Tuesday, November 15, 2005

Isaac Newton - Arian?

I just finished watching a PBS show about the life of Newton, called Isaac Newton's Dark Secrets in which they claimed Newton was an Arian (one who denied the deity of Christ and thus the Trinitarian belief of orthodox Christianity.) It is evident that Newton did in fact engage in alchemy and other, at the time, taboo pursuits, but it seems that much of this was early chemistry and scientific investigation, the consideration of Arianism, however was a much more dangerous pursuit.

Upon a bit of research I found a couple things. First, it is apparent from the discussions of Newton's theological research that he was questioning the deity of Christ. The PBS show mentioned that Newton 'scoured anchient texts' and had doubts about the inclusion of specific verses in the Canon. Of course, given the recent finds of more anchient manuscripts, it would seem that much of Newton's concerns would have been answered. Considering the content of Newton's argument, what little we know of it, it would seem that he'd yet to encounter a serious theological apologetic for the Trinity. PBS however seemed to indicate that Newton's possible Arian leanings were something positive, seemingly playing up the idea that Trinitarian beliefs are foreign to the text of Scripture and the early church (ala the Da Vinci Code.)

Newton's examination of Arianism is being used by various anti-Christian apologetics sites to support the idea that Newton, clearly one of the greatest scientific thinkers of all time denied basic orthodox doctrines. Do a quick Google of "Newton Arian" and note the number of anti-Trinitarian sites that come up... especially Islamic ones.

But scholars have noted, after reading some recently discovered manuscripts of Newton's work, that while Newton may have questioned the belief (as he apparently did most long-held beliefs), Newton's Arian tendencies may have been fleeting.
"I had no hesitation when writing the Life of Sir Isaac Newton in 1830, in coming to the conclusion that he was a believer in the Trinity; and in giving this opinion on the creed of so great a man, and so indefatigable a student of scripture, I was well aware that there are various forms of Trinitarian truth, and various modes of expressing it, which have been received as orthodox in the purest societies of the Christian Church." Pfizenmaier, Thomas C. "Was Isaac Newton an Arian?", Journal of the History of Ideas - Volume 58, Number 1, January 1997, pp. 57-80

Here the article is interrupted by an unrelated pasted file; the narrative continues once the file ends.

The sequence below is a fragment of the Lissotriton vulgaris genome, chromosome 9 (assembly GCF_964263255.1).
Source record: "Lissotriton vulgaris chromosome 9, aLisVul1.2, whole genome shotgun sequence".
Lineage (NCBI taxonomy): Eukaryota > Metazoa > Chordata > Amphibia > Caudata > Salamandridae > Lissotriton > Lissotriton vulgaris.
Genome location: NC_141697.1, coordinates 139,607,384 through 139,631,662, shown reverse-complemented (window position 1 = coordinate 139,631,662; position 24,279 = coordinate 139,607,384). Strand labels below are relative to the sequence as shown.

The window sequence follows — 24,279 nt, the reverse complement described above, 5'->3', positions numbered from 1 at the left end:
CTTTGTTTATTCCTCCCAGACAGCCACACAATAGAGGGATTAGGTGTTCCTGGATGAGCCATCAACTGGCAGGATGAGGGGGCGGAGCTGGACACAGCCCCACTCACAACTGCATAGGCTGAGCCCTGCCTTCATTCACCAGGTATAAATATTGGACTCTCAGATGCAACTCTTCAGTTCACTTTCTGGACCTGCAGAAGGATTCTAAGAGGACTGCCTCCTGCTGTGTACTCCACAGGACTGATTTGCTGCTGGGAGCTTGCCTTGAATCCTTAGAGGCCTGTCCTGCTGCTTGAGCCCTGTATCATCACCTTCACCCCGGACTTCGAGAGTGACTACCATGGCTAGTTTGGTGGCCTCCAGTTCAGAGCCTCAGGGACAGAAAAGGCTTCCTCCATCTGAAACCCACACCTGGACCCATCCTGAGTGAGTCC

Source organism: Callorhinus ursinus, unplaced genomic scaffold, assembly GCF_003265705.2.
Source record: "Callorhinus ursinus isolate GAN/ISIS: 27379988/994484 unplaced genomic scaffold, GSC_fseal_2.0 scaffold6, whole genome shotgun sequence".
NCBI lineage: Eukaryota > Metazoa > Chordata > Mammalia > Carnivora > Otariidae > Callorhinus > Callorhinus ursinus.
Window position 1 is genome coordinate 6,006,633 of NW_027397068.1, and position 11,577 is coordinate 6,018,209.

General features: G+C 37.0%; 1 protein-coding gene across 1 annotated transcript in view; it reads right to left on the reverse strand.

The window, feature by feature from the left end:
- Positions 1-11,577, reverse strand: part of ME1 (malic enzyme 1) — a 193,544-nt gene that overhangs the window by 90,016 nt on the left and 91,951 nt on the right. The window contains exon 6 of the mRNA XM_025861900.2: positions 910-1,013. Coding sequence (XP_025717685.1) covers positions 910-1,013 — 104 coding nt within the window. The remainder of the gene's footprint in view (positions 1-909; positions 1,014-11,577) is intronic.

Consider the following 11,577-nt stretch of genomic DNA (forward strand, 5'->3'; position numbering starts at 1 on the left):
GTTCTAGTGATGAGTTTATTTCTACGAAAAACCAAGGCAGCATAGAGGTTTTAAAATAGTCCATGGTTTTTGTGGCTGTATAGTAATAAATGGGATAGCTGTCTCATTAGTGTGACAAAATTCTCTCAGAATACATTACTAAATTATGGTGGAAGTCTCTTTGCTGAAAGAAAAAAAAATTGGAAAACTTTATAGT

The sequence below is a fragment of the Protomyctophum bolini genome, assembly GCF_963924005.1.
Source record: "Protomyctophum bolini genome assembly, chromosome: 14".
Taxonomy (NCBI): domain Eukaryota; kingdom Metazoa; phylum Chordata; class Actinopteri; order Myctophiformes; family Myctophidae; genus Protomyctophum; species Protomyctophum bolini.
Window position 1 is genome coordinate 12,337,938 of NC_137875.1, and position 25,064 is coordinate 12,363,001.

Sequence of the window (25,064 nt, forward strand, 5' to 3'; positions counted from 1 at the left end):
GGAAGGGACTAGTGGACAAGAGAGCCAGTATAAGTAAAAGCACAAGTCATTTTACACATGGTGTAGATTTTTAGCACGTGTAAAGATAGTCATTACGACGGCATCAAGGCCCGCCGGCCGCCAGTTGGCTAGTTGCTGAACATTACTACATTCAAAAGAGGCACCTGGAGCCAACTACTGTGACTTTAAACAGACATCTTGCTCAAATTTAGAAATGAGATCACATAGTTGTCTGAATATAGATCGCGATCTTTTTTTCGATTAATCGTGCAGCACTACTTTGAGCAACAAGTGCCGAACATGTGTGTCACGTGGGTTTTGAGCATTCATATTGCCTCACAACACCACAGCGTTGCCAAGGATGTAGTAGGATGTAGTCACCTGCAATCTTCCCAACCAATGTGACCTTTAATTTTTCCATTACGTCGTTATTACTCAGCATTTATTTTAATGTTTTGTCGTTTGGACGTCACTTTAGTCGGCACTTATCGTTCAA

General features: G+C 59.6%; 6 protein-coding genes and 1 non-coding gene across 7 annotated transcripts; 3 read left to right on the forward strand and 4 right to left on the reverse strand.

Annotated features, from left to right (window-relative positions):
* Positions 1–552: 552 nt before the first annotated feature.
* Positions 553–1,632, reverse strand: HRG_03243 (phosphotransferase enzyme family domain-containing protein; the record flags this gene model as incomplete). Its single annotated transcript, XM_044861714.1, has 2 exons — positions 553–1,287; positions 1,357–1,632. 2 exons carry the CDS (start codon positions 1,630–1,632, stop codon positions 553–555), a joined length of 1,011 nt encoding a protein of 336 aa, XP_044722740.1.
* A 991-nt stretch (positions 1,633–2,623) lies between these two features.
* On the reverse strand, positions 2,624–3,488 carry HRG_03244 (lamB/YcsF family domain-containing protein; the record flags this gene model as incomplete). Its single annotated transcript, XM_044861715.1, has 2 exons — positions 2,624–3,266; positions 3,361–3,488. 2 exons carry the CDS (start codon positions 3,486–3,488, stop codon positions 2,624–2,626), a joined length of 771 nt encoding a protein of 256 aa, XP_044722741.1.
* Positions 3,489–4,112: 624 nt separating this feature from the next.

Finally, I'd like to note one other thing the PBS show mentioned... Newton believed that theology and science were intricately connected. Newton's calculus, law of gravity, motion of planets and theories about light belonged not to a universe free from the control of God, but were evidences of His providential hand. While Newton came upon these discoveries in an emperical manner, he none-the-less seemed to believe he was peering into mysterious handiwork of God. Newton argued that one could not understand the universe apart from the existence of God, not just a god, but clearly in Newton's view, the God of the Bible, regardless of his views on the Trinity.

If you have any other resources regarding Newton's theological writings and views, please mention them in the comments! Thanks!


  1. Newton was certainly a Bible-believer, but everything I have heard suggests that he was a bit weird, being opposed to the Trinity and being involved in Freemasonry and the Occult. I cannot verify how reliable this is. I think it is a fairly well-established fact that he was Arian. That was why he could not affirm the 39 Articles (necessary to teach at Oxford or Cambridge).

  2. Hey dysprax... might you comment on the 'angels' post? :) thanks.

  3. This is interesting...when I was growing up my dad had a commentary by Newton on the Book of Revelation. I remember flipping through it as a new Christian but even then I thought it was weird. I’m going to take a look next time I get back to his house.

  4. I am reading his commentary on Daniel and Revelation. It takes many positions common to more orthodox Historicist interpreters of Scripture. There is a website called Historicist.com, which heaps praise on Issac Newton. To me this is a cause for concern. They do not give any doctrinal statement on their site, so are they really sound?

    Every Blessing in Christ

  5. TE Wilder11:26 AM

    Newton was no orthodox Trinitarian but he denied being an Arian. He said that Arias built his ideas on Greek speculative thinking, not Biblical concepts. Still, Newton's ideas were along the same line as Arias, where the Son was created but so much greater than us as to be god-like.

    Newton believed that Jerome and the pope had conspired to introduce heresy and corrupt the Bible. Newton's evidence was that papal supremacy, monasticism and the Trinity were being promoted at about the same time. Newton began collecting Greek manuscripts hoping to establish the true text behind what he thought were papal corruptions of it. In his mind he was carrying forward the Reformation another necessary step.

    Newton tried to establish the science of chemistry, but did not get anywhere because he did not get the key idea of the periodic table of the elements.